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The Greg Gutfeld Show

From Wikipedia, the free encyclopedia

The Greg Gutfeld Show
Genre Comedy
News parody
Presented by Greg Gutfeld (2015–present)
Starring Katherine Timpf (2015–present)[1] Tyrus (2016–present)
Country of origin United States
Original language(s) English
Production location(s) New York City
Camera setup Multi-camera
Running time 60 minutes (approximately 44 minutes 30 seconds without commercials)
Original network Fox News Channel
Picture format 480i SDTV 720p HDTV
Original release May 31, 2015 – present
External links

The Greg Gutfeld Show is an American weekly comedy and politics show on the Fox News Channel, airing on Saturdays at 10:00 pm ET, hosted by Greg Gutfeld, a self-described libertarian, a Fox News personality and co-host of the weekday round table show The Five.


The show is modeled after traditional late night talk shows, with Gutfeld (sitting behind the desk) interviewing his guests, who are typically comedians, political commentators and Fox News personalities, along with show regulars Katherine Timpf (a conservative/libertarian writer/blogger) and Tyrus (a former celebrity bodyguard - most notably for Snoop Dogg - and professional wrestler for WWE and Impact Wrestling).[2][3][4]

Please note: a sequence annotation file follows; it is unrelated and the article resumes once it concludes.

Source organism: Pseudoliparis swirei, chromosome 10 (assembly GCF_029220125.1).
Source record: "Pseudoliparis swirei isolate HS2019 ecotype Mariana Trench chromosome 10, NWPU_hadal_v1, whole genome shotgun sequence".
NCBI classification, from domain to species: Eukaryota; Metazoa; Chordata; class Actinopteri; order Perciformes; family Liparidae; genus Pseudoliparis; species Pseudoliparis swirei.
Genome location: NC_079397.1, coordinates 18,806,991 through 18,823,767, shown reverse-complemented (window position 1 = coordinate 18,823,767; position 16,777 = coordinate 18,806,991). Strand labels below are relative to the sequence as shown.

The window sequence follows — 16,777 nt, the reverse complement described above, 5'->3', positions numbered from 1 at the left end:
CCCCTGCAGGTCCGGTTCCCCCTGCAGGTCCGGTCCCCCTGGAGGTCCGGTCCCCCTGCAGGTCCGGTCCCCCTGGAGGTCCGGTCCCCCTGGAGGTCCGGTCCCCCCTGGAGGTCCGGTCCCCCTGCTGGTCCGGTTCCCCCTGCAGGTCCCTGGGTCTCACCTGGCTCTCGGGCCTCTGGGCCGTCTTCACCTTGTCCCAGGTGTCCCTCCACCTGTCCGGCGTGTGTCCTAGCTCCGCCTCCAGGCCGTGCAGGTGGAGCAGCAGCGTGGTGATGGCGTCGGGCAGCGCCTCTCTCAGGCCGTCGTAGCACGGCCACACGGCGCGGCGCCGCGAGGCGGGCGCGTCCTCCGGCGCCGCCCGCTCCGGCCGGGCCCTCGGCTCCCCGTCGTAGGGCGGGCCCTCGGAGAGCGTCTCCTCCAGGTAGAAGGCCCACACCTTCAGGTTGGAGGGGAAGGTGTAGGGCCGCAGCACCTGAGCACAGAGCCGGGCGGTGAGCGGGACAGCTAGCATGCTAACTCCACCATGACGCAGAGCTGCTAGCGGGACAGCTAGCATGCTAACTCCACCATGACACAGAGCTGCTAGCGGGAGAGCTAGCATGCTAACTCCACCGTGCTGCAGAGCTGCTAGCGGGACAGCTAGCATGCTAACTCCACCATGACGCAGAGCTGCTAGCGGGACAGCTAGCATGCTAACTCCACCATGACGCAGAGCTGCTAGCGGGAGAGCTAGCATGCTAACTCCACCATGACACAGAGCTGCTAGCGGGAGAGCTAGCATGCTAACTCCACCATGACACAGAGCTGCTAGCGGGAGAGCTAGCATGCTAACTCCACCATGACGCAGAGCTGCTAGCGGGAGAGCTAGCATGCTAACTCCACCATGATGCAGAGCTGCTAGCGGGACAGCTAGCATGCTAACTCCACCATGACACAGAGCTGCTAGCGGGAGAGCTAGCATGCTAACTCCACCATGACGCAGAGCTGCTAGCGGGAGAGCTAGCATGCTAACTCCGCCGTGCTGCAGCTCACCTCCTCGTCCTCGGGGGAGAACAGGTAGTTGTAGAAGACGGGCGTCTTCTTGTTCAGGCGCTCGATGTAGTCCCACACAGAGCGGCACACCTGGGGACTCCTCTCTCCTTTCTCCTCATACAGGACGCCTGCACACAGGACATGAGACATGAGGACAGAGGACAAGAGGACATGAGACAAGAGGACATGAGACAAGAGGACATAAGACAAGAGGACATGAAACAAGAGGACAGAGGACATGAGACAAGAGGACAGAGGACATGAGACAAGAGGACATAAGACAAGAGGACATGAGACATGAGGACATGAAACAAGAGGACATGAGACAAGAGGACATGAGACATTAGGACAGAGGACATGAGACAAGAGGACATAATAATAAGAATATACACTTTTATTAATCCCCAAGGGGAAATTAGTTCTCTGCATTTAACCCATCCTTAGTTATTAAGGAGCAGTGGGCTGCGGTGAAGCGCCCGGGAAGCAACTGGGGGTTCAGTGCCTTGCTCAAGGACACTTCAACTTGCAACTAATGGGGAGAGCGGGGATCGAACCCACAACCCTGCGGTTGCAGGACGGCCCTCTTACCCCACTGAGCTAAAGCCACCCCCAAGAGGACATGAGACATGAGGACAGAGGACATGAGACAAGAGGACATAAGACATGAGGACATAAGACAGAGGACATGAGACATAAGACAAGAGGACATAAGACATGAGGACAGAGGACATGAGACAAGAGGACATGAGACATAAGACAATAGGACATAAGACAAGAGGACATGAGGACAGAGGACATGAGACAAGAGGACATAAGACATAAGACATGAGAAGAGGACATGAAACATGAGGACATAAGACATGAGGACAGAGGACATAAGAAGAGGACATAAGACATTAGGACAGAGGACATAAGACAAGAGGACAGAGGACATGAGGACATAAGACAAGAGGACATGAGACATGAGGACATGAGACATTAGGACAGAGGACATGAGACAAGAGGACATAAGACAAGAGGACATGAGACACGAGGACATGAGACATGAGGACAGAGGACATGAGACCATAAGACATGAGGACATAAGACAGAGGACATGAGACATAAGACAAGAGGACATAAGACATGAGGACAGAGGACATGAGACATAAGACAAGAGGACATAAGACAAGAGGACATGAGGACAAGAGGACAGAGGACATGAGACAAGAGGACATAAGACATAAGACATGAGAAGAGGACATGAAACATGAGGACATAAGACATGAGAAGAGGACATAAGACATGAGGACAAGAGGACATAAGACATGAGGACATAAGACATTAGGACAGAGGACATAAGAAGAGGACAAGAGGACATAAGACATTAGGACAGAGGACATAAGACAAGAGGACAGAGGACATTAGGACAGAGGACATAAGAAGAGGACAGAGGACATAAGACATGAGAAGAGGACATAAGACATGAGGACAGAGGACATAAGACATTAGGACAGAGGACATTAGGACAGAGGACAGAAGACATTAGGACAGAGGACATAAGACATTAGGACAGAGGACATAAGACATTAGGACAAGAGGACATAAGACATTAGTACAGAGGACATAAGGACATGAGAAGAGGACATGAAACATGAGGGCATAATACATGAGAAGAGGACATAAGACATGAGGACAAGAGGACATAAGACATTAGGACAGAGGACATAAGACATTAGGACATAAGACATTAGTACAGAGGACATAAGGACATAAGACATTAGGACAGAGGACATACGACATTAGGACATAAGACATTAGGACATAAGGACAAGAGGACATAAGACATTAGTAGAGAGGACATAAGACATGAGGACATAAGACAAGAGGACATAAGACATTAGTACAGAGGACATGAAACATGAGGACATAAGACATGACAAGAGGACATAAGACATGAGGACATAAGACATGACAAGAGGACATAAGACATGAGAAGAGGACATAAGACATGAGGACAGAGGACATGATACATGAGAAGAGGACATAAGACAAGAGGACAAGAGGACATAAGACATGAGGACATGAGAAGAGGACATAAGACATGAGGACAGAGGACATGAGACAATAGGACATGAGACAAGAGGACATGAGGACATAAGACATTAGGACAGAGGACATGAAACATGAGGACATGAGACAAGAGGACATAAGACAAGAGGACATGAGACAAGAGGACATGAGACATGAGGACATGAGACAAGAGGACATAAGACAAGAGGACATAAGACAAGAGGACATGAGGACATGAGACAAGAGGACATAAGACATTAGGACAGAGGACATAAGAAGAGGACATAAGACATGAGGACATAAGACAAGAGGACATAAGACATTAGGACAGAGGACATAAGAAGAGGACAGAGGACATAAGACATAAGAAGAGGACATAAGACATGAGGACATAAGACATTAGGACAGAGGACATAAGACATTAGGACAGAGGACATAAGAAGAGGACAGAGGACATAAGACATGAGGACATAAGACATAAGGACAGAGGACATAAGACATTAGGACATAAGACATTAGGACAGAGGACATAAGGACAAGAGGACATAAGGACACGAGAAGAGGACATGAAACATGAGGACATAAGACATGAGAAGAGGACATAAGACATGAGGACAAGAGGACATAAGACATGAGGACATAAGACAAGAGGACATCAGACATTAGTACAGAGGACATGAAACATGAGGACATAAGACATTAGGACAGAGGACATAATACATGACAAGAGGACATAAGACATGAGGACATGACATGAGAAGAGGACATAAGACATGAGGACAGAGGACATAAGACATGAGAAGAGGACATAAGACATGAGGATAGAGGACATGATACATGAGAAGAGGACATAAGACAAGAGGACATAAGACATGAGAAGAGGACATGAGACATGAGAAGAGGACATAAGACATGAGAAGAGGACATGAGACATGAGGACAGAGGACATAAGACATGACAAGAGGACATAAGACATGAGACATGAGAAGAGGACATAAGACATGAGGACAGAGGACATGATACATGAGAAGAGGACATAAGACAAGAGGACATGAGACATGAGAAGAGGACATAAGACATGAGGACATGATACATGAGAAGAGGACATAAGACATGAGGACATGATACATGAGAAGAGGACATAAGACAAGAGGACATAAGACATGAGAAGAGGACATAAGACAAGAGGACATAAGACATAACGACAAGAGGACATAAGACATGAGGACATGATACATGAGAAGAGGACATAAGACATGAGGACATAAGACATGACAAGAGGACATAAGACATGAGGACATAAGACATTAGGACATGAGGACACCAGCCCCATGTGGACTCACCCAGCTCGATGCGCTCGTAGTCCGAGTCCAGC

When asked how he was discovered for the show, Tyrus said 'I was just messing around on Twitter one day and I said to Greg about one of the jokes on his show, “I got it. It took me a minute but I got it.” He said, “You know I’ve watched you. You’re a pretty funny guy. Have you ever thought about coming on and doing the show?” I was like, “Are you serious?!” He was like, “Yeah, I’ll give you a shot.”'[5]

The show commonly begins with Gutfeld performing a monologue, usually satirical or simply poking fun at current events. He then introduces the guests. They discuss the week's topics in a lighthearted way, focusing more on humor rather than rigorous political debate.


Devin D. O’Leary, writing for the media blog Alibi, offered a scathing review of the show, saying "there’s one thing not even the most died-in-the-wool, Focus on the Family, Tea Party-backing conservative can lie to himself about: Conservatives are just not funny. They’re not wired for it. Their world is black and white."[6] followed suit, claiming that Gutfeld "cloak[es] his hatred in [a] threadbare attempt at comedy."[7] Variety found fault with the show's use of various Fox News anchors as actors in skits, saying it "turn[s] other Fox talent into props (there’s a reason most news people aren’t actors)."[8]

The New Yorker, however, praised the show, claiming it was funnier than Red Eye, which "was often nauseating."[9]

Blogger Ryan Meehan called it an "hour of madness", and "unbelievably strange" while noticing "People seem to either love it or hate it."[10]

See also


External links

This page was last edited on 16 September 2018, at 02:36
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